• If this step works correctly, Aladin will launch and the corresponding images will load (this may take a while depending on the speed of your connection, although information will be displayed detailing what image is being loaded and what percentage has been completed). Once loaded, the approximate position of the object will appear. You will be able to see a slight shift in the object’s position with respect to other images, while other points, such as stars, will remain stationary, effectively showing that the point that has moved is the asteroid.
  • Certain tools such as “zoom” (right) or “match” (bottom) may aid your inspection.

Saving Data in the System

Once the position of each object (RA and DEC) has been found, return to the website and follow these instructions:

  1. Fill in the information in the RA/DEC field, separating the values with a space.
  2. Change the status to “confirmed”. If the object cannot be seen in the image, change the status to either “too faint” or “outside of the image”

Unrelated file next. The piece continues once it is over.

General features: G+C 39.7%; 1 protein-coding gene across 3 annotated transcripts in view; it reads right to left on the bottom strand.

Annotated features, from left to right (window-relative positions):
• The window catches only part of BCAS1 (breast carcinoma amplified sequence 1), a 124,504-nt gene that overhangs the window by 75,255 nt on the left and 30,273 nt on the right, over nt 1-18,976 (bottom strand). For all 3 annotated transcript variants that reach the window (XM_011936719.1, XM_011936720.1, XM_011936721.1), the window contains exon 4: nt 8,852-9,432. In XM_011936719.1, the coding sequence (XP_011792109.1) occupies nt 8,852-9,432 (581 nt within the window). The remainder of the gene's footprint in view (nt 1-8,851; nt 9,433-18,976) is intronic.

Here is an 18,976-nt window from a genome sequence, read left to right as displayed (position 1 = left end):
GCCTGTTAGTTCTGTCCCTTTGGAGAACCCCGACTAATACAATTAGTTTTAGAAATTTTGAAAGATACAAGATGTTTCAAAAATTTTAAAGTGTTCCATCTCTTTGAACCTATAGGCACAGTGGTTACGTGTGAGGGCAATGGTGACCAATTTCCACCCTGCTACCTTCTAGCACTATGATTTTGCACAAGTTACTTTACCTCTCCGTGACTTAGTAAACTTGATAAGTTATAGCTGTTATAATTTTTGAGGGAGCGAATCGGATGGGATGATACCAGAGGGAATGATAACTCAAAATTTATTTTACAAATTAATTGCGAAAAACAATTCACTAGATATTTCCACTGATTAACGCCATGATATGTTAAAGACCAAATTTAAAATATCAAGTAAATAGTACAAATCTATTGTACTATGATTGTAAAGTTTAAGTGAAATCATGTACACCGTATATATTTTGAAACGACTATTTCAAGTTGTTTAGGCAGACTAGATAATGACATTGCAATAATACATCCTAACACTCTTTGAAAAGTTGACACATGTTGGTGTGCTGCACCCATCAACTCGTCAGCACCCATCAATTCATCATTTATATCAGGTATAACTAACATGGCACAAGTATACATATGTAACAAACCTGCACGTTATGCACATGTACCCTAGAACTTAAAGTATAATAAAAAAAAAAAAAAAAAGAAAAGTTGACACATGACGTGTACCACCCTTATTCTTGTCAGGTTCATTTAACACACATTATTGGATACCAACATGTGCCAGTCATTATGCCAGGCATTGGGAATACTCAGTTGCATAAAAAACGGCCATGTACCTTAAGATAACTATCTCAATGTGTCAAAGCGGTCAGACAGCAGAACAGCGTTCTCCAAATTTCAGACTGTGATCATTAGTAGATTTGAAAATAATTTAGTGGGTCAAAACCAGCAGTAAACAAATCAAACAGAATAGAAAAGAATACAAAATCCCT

• Too faint: This is not uncommon, especially in the “u” band.
  • Out of field: At times, asteroid’s orbits are not known to a high precision, which may lead to the estimated position being quite far from the real one. This is particularly true for asteroids discovered recently (2011 onwards) due to the lack of associated observations, leading to high uncertainties in their orbits. For example, 2011HS54 only has 7 observations to date, taken over a spread of two days, which totally insufficient data as to obtain precise orbital parameters. Therefore, it is likely that the position given as an estimate is very far from its real position. In these scenarios, if no objects can be seen displaying apparent movement, it is best to change their status to “out of field”.